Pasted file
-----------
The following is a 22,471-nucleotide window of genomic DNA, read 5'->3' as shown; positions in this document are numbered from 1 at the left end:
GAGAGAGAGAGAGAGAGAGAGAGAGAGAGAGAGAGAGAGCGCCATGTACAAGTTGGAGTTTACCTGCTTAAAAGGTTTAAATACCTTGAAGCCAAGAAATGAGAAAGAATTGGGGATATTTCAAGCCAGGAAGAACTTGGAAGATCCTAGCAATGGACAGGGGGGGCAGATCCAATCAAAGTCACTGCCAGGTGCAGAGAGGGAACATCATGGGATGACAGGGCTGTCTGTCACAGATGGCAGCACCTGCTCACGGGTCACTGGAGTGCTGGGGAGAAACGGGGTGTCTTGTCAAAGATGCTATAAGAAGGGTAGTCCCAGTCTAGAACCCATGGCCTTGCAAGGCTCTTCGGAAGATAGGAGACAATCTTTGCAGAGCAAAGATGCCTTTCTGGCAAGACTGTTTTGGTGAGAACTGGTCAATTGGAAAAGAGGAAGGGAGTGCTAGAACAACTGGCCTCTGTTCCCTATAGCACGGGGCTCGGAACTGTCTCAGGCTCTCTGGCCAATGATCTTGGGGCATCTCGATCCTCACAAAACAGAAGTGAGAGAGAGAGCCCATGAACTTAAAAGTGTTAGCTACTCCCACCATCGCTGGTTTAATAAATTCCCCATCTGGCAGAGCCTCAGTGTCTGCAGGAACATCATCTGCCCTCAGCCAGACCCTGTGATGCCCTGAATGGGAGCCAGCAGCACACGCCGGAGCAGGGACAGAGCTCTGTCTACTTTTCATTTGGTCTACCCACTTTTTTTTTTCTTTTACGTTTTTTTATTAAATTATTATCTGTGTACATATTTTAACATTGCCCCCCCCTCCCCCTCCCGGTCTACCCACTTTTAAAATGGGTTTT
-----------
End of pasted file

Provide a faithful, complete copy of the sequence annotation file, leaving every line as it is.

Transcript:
The following is a 22,471-nucleotide window of genomic DNA, read 5'->3' as shown; positions in this document are numbered from 1 at the left end:
GAGAGAGAGAGAGAGAGAGAGAGAGAGAGAGAGAGAGAGCGCCATGTACAAGTTGGAGTTTACCTGCTTAAAAGGTTTAAATACCTTGAAGCCAAGAAATGAGAAAGAATTGGGGATATTTCAAGCCAGGAAGAACTTGGAAGATCCTAGCAATGGACAGGGGGGGCAGATCCAATCAAAGTCACTGCCAGGTGCAGAGAGGGAACATCATGGGATGACAGGGCTGTCTGTCACAGATGGCAGCACCTGCTCACGGGTCACTGGAGTGCTGGGGAGAAACGGGGTGTCTTGTCAAAGATGCTATAAGAAGGGTAGTCCCAGTCTAGAACCCATGGCCTTGCAAGGCTCTTCGGAAGATAGGAGACAATCTTTGCAGAGCAAAGATGCCTTTCTGGCAAGACTGTTTTGGTGAGAACTGGTCAATTGGAAAAGAGGAAGGGAGTGCTAGAACAACTGGCCTCTGTTCCCTATAGCACGGGGCTCGGAACTGTCTCAGGCTCTCTGGCCAATGATCTTGGGGCATCTCGATCCTCACAAAACAGAAGTGAGAGAGAGAGCCCATGAACTTAAAAGTGTTAGCTACTCCCACCATCGCTGGTTTAATAAATTCCCCATCTGGCAGAGCCTCAGTGTCTGCAGGAACATCATCTGCCCTCAGCCAGACCCTGTGATGCCCTGAATGGGAGCCAGCAGCACACGCCGGAGCAGGGACAGAGCTCTGTCTACTTTTCATTTGGTCTACCCACTTTTTTTTTTCTTTTACGTTTTTTTATTAAATTATTATCTGTGTACATATTTTAACATTGCCCCCCCCTCCCCCTCCCGGTCTACCCACTTTTAAAATGGGTTTT